Highly regarded for distinctive and age-worthy red wines, Rioja is Spain’s most celebrated wine region and also home to whites of equivalent quality but lesser renown. Made up of three different sub-regions of varying elevation—Rioja Alta, Rioja Alavesa, and Rioja Baja—wines are typically a blend of fruit from all three, although single-zone wines are beginning to gain in popularity. Rioja Alta, at the highest elevation, is considered to be the source of the brightest, most elegant fruit, while grapes from the warmer and drier Rioja Baja produce wines with deep color and high alcohol which mainly serve to add body to a blend. While fresh and fruity Riojas labeled “Joven” undergo minimal aging before release, a hallmark of more serious Rioja wines is the aroma and flavor of new oak—traditionally American, which imparts characteristics of dill, coconut, vanilla, and spice to the wine. Tighter-grained, subtler French oak, however, is becoming increasingly common. Crianza and Reserva styles are aged at least one year in oak, and Gran Reserva at least two, but in practice this maturation period is often quite a bit longer—up to about fifteen years.

Tempranillo provides the backbone of Rioja red wines, providing complex notes of red and black fruit, leather, and tobacco, while Garnacha supplies body and alcohol. In smaller percentages, Graciano and Mazuelo often serve as “seasoning” with additional flavors and aromas. These same varieties are responsible for flavorful dry rosés. White wines are made mostly from crisp, fresh Viura, which is usually blended with aromatic Malvasia and weighty Garnacha Blanca. White Rioja has traditionally been made in a nutty, oxidative style, though a bright, unoaked version is currently in vogue.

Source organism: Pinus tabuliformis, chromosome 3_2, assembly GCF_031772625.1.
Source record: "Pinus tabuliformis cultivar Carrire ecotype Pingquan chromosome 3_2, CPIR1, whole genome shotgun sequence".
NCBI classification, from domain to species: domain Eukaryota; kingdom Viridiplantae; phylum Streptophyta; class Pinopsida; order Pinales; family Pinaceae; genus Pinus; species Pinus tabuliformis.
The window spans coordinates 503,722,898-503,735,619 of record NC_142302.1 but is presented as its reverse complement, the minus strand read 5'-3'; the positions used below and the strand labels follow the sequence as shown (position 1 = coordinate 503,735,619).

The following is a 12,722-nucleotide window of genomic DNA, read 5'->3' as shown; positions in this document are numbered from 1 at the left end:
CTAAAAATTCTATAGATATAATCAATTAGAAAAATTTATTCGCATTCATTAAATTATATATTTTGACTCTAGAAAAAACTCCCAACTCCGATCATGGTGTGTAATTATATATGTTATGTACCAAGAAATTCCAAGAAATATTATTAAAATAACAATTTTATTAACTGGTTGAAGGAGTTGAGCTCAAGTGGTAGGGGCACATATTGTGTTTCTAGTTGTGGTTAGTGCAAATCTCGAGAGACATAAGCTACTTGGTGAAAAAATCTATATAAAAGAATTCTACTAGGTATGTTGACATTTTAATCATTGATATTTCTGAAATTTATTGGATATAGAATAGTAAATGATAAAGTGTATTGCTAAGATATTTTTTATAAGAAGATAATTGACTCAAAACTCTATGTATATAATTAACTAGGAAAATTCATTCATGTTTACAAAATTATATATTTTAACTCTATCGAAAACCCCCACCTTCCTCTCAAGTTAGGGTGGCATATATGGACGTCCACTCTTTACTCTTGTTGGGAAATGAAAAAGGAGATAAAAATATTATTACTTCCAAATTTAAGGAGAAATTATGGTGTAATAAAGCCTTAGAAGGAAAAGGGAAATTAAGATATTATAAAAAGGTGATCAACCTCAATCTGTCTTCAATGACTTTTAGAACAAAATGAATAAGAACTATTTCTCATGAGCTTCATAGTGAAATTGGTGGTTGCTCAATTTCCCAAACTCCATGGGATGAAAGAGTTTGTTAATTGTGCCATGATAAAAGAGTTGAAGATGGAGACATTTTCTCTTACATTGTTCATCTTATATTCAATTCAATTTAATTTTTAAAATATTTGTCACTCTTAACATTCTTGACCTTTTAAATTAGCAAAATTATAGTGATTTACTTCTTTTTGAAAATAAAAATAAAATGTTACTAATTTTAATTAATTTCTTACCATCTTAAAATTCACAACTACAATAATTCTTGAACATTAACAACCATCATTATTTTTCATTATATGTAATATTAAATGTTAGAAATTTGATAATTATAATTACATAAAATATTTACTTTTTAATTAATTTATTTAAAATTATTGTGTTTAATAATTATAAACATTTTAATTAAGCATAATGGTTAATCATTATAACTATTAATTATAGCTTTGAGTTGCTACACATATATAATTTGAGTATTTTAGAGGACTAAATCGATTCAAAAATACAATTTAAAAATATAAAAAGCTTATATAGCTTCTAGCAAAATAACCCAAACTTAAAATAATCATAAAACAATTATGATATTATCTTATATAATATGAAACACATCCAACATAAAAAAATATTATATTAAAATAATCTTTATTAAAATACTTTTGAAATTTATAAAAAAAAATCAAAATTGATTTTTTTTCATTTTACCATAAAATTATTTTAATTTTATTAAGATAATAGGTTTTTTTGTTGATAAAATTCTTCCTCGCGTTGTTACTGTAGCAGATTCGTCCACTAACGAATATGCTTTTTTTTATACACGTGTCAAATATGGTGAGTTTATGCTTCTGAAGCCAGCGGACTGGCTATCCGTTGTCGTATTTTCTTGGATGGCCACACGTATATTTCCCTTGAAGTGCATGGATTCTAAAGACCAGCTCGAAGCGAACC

Tempranillo

View all wine

Notoriously food-friendly with soft tannins, modest alcohol, and bright acidity, Tempranillo is the star of Spain’s Rioja and Ribera del Duero regions. It is important throughout Spain as well as in Portugal, where it is known as Tinta Roriz and is an important component of Port wines and the table wines of the Douro region that Port calls home. California, Washington, and Oregon have all had moderate success with Tempranillo, producing a riper, more fruit-forward style of wine.

In the Glass

Tempranillo is often aged in new oak for the integration of spicy, woodsy, and herbal flavors, often with hints of vanilla, coconut, and dill. The grape itself produces medium-weight reds with bright red and black fruit aromas and hints of spice, leather, and tobacco, with no shortage of flavor.

Perfect Pairings

Tempranillo’s modest, fine-grained tannins and bright acidity make it extremely food friendly, pairing with a wide variety of Spanish-inspired dishes—especially grilled lamb chops, a rich chorizo and bean stew, or paella.

Sommelier Secret

The Spanish take their oak aging requirements very seriously, especially in Rioja. There, a system is in place to indicate on the label how much time the wine has spent in both barrel and bottle before release, which is helpful to the consumer trying to determine the style of an unfamiliar wine. Rioja can range from Joven (fresh, fruity, and unoaked) to Gran Reserva (complex and oxidized from extended barrel aging), with Crianza and Reserva in between.

SWS270871_2007 Item# 108831

Update your browser to enjoy all that Wine.com has to offer.

It's easy to update and using the latest version
of Internet Explorer means all your web browsing will be better.

Yes, Update Now